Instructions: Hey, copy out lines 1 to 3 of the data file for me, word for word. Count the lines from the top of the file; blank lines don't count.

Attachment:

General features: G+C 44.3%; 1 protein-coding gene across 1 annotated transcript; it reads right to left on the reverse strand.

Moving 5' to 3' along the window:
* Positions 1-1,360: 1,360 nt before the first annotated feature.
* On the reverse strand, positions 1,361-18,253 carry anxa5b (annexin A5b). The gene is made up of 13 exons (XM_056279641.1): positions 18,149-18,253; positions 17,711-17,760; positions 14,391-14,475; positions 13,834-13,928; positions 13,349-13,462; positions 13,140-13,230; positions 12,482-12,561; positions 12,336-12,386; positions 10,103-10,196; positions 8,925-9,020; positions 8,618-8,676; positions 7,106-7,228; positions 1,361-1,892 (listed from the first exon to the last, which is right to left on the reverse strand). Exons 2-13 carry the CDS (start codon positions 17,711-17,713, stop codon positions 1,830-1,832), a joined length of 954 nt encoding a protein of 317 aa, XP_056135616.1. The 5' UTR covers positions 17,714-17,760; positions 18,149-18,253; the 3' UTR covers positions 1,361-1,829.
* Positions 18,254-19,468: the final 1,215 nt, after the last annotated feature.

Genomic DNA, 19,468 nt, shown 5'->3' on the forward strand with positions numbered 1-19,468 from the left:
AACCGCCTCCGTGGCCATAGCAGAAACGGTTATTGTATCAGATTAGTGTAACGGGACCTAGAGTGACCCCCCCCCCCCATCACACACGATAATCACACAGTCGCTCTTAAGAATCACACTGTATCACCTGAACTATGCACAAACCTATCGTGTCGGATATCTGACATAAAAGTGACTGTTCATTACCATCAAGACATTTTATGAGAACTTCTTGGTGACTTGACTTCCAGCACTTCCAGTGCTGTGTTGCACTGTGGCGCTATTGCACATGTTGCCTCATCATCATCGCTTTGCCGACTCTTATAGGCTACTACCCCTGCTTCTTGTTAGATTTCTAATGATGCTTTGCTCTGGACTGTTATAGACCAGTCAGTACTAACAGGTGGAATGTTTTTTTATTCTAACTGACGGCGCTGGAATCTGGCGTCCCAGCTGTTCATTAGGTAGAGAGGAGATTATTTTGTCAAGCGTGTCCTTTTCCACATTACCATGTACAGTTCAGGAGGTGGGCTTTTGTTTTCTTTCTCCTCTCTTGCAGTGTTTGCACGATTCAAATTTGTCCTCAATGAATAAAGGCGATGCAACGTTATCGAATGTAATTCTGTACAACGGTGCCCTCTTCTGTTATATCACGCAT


General features: G+C 44.3%; 1 protein-coding gene across 1 annotated transcript; it reads right to left on the reverse strand.

Moving 5' to 3' along the window:
* Positions 1-1,360: 1,360 nt before the first annotated feature.